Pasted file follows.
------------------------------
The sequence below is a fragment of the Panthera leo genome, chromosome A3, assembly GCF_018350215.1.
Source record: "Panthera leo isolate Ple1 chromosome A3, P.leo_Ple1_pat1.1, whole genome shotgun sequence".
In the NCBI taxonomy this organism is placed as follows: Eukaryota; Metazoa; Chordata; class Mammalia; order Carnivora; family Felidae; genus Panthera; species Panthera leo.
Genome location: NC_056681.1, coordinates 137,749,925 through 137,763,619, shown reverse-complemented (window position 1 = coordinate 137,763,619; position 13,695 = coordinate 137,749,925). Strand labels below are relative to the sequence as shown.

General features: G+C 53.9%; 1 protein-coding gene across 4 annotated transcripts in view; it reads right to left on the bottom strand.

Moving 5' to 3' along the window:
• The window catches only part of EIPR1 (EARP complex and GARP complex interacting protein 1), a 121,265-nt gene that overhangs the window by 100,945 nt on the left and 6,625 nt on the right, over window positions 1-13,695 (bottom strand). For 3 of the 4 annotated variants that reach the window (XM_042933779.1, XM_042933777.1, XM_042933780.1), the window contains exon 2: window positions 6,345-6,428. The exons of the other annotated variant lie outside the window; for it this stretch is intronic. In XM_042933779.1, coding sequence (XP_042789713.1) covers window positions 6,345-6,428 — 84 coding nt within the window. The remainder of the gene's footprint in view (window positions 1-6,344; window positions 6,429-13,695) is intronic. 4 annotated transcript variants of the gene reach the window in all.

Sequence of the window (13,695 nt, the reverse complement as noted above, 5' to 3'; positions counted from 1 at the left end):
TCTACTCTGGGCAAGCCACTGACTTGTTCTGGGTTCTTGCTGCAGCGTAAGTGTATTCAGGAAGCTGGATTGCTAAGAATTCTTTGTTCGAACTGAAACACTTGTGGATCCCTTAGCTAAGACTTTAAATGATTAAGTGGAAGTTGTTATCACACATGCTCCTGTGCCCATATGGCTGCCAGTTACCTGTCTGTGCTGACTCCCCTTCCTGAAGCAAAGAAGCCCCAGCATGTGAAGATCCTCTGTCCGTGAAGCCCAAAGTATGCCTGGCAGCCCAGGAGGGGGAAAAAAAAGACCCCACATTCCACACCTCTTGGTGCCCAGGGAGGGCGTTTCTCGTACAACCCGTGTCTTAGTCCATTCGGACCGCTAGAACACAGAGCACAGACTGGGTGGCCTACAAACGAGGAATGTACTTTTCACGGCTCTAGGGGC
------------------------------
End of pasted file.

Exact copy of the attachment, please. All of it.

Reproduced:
The sequence below is a fragment of the Panthera leo genome, chromosome A3, assembly GCF_018350215.1.
Source record: "Panthera leo isolate Ple1 chromosome A3, P.leo_Ple1_pat1.1, whole genome shotgun sequence".
In the NCBI taxonomy this organism is placed as follows: Eukaryota; Metazoa; Chordata; class Mammalia; order Carnivora; family Felidae; genus Panthera; species Panthera leo.
Genome location: NC_056681.1, coordinates 137,749,925 through 137,763,619, shown reverse-complemented (window position 1 = coordinate 137,763,619; position 13,695 = coordinate 137,749,925). Strand labels below are relative to the sequence as shown.

General features: G+C 53.9%; 1 protein-coding gene across 4 annotated transcripts in view; it reads right to left on the bottom strand.

Moving 5' to 3' along the window:
• The window catches only part of EIPR1 (EARP complex and GARP complex interacting protein 1), a 121,265-nt gene that overhangs the window by 100,945 nt on the left and 6,625 nt on the right, over window positions 1-13,695 (bottom strand). For 3 of the 4 annotated variants that reach the window (XM_042933779.1, XM_042933777.1, XM_042933780.1), the window contains exon 2: window positions 6,345-6,428. The exons of the other annotated variant lie outside the window; for it this stretch is intronic. In XM_042933779.1, coding sequence (XP_042789713.1) covers window positions 6,345-6,428 — 84 coding nt within the window. The remainder of the gene's footprint in view (window positions 1-6,344; window positions 6,429-13,695) is intronic. 4 annotated transcript variants of the gene reach the window in all.

Sequence of the window (13,695 nt, the reverse complement as noted above, 5' to 3'; positions counted from 1 at the left end):
TCTACTCTGGGCAAGCCACTGACTTGTTCTGGGTTCTTGCTGCAGCGTAAGTGTATTCAGGAAGCTGGATTGCTAAGAATTCTTTGTTCGAACTGAAACACTTGTGGATCCCTTAGCTAAGACTTTAAATGATTAAGTGGAAGTTGTTATCACACATGCTCCTGTGCCCATATGGCTGCCAGTTACCTGTCTGTGCTGACTCCCCTTCCTGAAGCAAAGAAGCCCCAGCATGTGAAGATCCTCTGTCCGTGAAGCCCAAAGTATGCCTGGCAGCCCAGGAGGGGGAAAAAAAAGACCCCACATTCCACACCTCTTGGTGCCCAGGGAGGGCGTTTCTCGTACAACCCGTGTCTTAGTCCATTCGGACCGCTAGAACACAGAGCACAGACTGGGTGGCCTACAAACGAGGAATGTACTTTTCACGGCTCTAGGGGC